The first thing we learned was how to pronounce the name of the Azores-- “eh-shurs” in Portuguese. The second thing was getting our heads around the fact that here, on Sao Miguel Island (the most populated island of the archipelago), we are WAY out in the Atlantic (at 3746'N; 2519'W), 940 miles from the Portuguese mainland, and over 2,000 miles from Assatague Island, the closest land to the west. One can't go more than a few miles without a glimpse of the ocean, a constant reminder that this is an island in a very big sea. It is very welcoming and comfortable here, the people extremely hospitable even though our Spanish seems a mystery to them.
Reminders that these islands are volcanic are everywhere: lava rock is used for building, hot springs and fumaroles abound, and people cook meals in holes dug into the steaming ground. We visited Furnas, the thermal capital of Sao Miguel, full of steam and bubbling pots. A huge thermal pool in the park welcomed swimmers. We plunged in, and now Janet's white shirt is a nice shade of orange from the minerals! Geothermal power is a force on these isolated islands. The geothermal plant, which looks a lot like Mammoth's geothermal facility at home, provides 40% of the island's power.
Sete Cidades (Seven Cities) despite its name only has one small village in the center of a huge caldera accented with 2 lakes, one blue and one green. The story goes that a princess and a shepherd were in love, but not allowed to marry, and cried 2 colors of tears from which each lake gets its distinctive hue.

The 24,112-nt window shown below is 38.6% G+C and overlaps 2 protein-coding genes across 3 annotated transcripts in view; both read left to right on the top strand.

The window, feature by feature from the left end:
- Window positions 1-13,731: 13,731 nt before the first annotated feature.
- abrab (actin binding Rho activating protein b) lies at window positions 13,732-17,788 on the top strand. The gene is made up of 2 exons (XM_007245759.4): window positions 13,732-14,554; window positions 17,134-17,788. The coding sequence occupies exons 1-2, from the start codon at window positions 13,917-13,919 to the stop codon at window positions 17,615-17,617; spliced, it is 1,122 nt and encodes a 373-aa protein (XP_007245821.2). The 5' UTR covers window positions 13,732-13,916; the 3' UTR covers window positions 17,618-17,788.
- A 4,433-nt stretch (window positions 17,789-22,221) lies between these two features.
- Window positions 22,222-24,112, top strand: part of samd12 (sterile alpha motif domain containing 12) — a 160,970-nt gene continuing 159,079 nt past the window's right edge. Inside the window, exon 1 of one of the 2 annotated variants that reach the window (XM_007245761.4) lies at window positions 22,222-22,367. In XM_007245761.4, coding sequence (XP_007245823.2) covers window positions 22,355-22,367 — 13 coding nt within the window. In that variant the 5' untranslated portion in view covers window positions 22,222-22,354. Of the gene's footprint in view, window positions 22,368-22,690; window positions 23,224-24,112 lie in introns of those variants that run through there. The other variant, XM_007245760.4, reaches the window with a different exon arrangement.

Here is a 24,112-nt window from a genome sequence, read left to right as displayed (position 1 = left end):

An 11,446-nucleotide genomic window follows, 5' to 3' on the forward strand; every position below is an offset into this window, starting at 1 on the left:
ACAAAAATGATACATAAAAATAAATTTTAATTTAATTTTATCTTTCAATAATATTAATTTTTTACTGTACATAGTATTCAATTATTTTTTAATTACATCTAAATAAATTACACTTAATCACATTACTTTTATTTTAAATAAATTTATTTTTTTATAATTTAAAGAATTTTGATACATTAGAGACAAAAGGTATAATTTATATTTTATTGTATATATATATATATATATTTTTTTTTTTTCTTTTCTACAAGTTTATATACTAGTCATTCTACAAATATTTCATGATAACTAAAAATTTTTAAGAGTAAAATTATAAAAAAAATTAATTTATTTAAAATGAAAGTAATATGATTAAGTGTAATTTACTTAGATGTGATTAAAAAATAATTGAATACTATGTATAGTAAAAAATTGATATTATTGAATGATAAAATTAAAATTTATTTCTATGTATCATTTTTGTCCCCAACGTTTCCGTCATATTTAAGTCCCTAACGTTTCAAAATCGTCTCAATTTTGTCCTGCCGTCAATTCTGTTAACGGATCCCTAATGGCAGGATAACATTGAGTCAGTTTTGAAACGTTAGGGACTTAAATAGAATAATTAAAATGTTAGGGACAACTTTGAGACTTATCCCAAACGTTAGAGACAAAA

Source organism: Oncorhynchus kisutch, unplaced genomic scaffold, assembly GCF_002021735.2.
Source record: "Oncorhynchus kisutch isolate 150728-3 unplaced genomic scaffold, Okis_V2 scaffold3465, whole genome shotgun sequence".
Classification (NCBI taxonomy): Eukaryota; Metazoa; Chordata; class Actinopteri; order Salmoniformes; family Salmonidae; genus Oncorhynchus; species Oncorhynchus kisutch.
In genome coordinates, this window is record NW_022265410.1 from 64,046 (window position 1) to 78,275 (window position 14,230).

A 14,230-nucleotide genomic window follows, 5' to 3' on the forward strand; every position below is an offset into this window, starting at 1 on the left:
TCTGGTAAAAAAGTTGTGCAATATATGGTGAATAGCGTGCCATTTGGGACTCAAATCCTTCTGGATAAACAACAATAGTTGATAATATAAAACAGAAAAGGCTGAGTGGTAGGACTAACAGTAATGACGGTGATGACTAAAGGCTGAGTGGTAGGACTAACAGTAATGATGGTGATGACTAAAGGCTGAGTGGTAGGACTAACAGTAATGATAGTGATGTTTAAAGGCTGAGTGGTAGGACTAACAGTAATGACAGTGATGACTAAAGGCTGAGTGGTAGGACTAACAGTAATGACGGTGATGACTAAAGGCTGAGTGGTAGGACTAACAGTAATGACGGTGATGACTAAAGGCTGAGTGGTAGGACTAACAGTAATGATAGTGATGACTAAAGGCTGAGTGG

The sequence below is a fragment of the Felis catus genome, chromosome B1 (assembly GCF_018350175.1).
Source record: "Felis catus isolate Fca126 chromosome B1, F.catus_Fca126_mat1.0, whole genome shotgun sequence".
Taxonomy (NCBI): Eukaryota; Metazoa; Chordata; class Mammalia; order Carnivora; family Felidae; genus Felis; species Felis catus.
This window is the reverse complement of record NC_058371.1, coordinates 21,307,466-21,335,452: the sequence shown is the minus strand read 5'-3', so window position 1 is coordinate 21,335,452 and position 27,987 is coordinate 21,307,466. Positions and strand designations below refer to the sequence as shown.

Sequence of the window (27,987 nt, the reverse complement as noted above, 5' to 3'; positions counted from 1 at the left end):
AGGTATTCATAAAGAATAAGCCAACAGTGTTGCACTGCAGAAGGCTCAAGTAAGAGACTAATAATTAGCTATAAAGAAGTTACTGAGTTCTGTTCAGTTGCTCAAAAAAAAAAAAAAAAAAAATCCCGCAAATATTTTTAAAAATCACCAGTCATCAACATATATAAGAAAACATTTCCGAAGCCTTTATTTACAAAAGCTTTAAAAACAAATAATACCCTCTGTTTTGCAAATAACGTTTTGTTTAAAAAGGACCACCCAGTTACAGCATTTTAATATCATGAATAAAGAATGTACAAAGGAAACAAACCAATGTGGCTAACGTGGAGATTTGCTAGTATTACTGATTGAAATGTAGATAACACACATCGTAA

A local fisherman at Mosteiros, on the island's far western shore, explained that the fishing boats can only go out when the sea is calm, and one never knows when that may be. There are natural pools along the rocky shore, protected by lava ridges from the crashing waves, that local swimmers use when it is warm, but not during this mid-April visit. In fact a woman hiker told us that it was warmer back home in Finland!
The island archipelago reminds us of Hawaii, and as in the Hawaiian Islands, there are lots of flowers—azaleas, in particular. Also, like in Hawaii, there are wetter and drier sides to the island depending on the wind direction, but (though they grow pineapples in greenhouses here), this is definitely not a tropical latitude with tropical temperatures and vegetation We are at 38 degrees north, after all!